Satellite system aids pasture managementSatellite system aids pasture management
Australia develops software system that uses remote livestock management with satellite land observations to help manage range cattle operations.
October 22, 2015
A revolutionary technology developed in Australia combines pasture monitoring from space with automatic weighing and drafting of cattle will go on full public show for the first time this month.
The groundbreaking Precision Pastoral Management Systems (PPMS) package developed by the Cooperative Research Centre for Remote Economic Participation saves labor, time and money, improves livestock productivity, increases sustainability and protects vegetation and wildlife in Australia's — and potentially the world's — arid rangelands and savannahs.
The full package will be demonstrated at field days at in Western Australia on Oct. 28, and other field days to be held in the Northern Territory and Queensland in 2016.
Research leader Sally Leigo of the Northern Territory Department of Primary Industry & Fisheries (NT DPIF), explained, "PPMS is an integrated package of tools and technologies that automate the management of livestock remotely, muster and draft animals automatically, report on pasture condition and availability. It reduces the pastoral workload and helps to balance livestock numbers with feed availability to avoid overgrazing.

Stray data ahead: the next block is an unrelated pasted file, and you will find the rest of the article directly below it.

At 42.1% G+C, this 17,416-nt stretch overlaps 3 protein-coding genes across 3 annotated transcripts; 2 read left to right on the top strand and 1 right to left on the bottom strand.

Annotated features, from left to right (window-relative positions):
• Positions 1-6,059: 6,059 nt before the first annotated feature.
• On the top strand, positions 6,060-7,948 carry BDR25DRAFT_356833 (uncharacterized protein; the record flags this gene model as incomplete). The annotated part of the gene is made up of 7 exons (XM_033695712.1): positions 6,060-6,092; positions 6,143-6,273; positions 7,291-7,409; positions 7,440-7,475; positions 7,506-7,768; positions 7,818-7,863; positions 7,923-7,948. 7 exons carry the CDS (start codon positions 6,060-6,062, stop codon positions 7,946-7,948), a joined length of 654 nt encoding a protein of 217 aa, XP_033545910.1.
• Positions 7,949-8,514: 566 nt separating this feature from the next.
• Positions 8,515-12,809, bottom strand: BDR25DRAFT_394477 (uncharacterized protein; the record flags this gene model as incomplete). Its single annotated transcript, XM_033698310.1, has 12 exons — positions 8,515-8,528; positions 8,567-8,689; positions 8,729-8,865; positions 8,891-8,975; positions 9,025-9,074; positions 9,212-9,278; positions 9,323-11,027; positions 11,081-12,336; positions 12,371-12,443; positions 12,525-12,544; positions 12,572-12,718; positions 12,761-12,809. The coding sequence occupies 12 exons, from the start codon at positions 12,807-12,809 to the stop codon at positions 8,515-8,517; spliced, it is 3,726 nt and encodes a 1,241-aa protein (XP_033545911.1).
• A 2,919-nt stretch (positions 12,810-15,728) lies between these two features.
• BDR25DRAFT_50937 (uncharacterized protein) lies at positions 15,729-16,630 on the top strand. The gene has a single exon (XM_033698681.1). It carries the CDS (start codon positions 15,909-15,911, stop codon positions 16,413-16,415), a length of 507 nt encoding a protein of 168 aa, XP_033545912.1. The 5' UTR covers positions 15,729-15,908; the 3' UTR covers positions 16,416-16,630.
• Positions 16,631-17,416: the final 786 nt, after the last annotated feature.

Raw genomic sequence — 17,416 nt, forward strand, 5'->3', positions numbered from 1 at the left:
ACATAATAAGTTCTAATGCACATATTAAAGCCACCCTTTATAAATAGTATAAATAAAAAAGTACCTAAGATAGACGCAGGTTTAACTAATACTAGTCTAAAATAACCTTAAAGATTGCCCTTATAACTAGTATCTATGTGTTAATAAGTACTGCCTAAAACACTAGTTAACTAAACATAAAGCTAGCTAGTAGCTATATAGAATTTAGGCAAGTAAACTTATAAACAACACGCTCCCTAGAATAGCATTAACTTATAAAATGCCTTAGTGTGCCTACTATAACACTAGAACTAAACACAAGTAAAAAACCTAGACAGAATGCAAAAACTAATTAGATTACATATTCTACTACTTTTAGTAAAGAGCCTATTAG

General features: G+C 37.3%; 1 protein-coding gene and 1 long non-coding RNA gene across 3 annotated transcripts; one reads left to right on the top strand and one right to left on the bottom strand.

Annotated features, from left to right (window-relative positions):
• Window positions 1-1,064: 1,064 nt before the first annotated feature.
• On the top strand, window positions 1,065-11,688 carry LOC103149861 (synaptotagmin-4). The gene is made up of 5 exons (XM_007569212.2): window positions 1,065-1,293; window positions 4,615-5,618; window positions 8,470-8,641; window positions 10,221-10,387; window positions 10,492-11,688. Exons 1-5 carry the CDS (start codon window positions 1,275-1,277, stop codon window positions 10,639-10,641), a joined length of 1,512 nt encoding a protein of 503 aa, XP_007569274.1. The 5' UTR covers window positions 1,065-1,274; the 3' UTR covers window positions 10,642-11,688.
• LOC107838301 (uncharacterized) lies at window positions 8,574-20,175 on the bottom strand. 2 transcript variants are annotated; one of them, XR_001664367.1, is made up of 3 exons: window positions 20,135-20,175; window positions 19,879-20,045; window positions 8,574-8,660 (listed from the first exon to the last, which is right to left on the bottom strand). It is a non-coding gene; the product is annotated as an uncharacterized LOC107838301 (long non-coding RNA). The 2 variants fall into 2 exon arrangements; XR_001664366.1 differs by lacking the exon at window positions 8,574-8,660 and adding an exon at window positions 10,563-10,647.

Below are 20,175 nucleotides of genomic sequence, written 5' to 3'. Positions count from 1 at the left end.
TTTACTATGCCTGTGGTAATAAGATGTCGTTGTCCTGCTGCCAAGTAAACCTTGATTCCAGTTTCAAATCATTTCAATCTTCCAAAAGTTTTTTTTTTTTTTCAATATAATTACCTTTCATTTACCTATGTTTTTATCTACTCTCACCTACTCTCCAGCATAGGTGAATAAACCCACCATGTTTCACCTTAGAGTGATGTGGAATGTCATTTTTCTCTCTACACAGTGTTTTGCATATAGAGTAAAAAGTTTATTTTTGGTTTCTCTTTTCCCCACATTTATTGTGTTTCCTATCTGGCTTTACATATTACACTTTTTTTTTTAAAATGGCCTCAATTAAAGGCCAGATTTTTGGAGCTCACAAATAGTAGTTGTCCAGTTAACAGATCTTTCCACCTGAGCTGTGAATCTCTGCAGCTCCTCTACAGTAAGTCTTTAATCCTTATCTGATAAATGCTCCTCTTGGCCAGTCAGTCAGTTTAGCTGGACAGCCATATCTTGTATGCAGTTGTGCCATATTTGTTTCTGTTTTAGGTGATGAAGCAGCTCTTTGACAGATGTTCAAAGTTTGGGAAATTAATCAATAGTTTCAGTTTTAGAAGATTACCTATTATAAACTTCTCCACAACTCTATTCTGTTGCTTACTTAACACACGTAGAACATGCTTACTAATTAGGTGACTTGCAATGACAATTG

"PPMS is a game-changer for rangelands grazing because, for the first time, it puts hard data on cattle liveweights and feed availability in the hands of the manager, while reducing costs, lifting earnings and sustaining the pastoral landscape," Leigo said.
The technology was developed exclusively in Australia, with trials over three years on five commercial Australian cattle stations, and full support from the pastoral grazing industry.
"This end user engagement ensures a product that graziers and pastoralists want and need, leading to a ready domestic market for the technology," Leigo added.
PPMS incorporates remote livestock management (automated weighing and drafting), telemetry, satellite land and pasture observation, water management and cloud-based analytics into a single, easy-to-use package. The full package is now being commercialized in Australia, and the technology and software is continually updated for the latest advances.
According to NT DPIF, PPMS has major export potential to rangeland grazing industries globally, which still produce most of the world’s meat.
PPMS is an online, cloud-based software system that automatically draws on data from multiple providers that is customized to an individual cattle station. In addition, PPMS analyzes these data and presents it into a format that allows beef producers to quickly grasp the major trends in performance of their cattle and pasture.
"By researching and developing this technology on commercial cattle stations and in close consultation with the station managers and the project’s advisory committee, we aim at the end of the project to have a tool that is ready for beef producers to take up and use," Leigo said.
"The stations involved in the project have provided us with extremely valuable advice as to what aspects of the technology do and do not fit with the needs of their business. By using our technology, these beef producers have provided invaluable feedback on how PPMS can be expanded for further benefit not only on the station but the entire beef supply chain."
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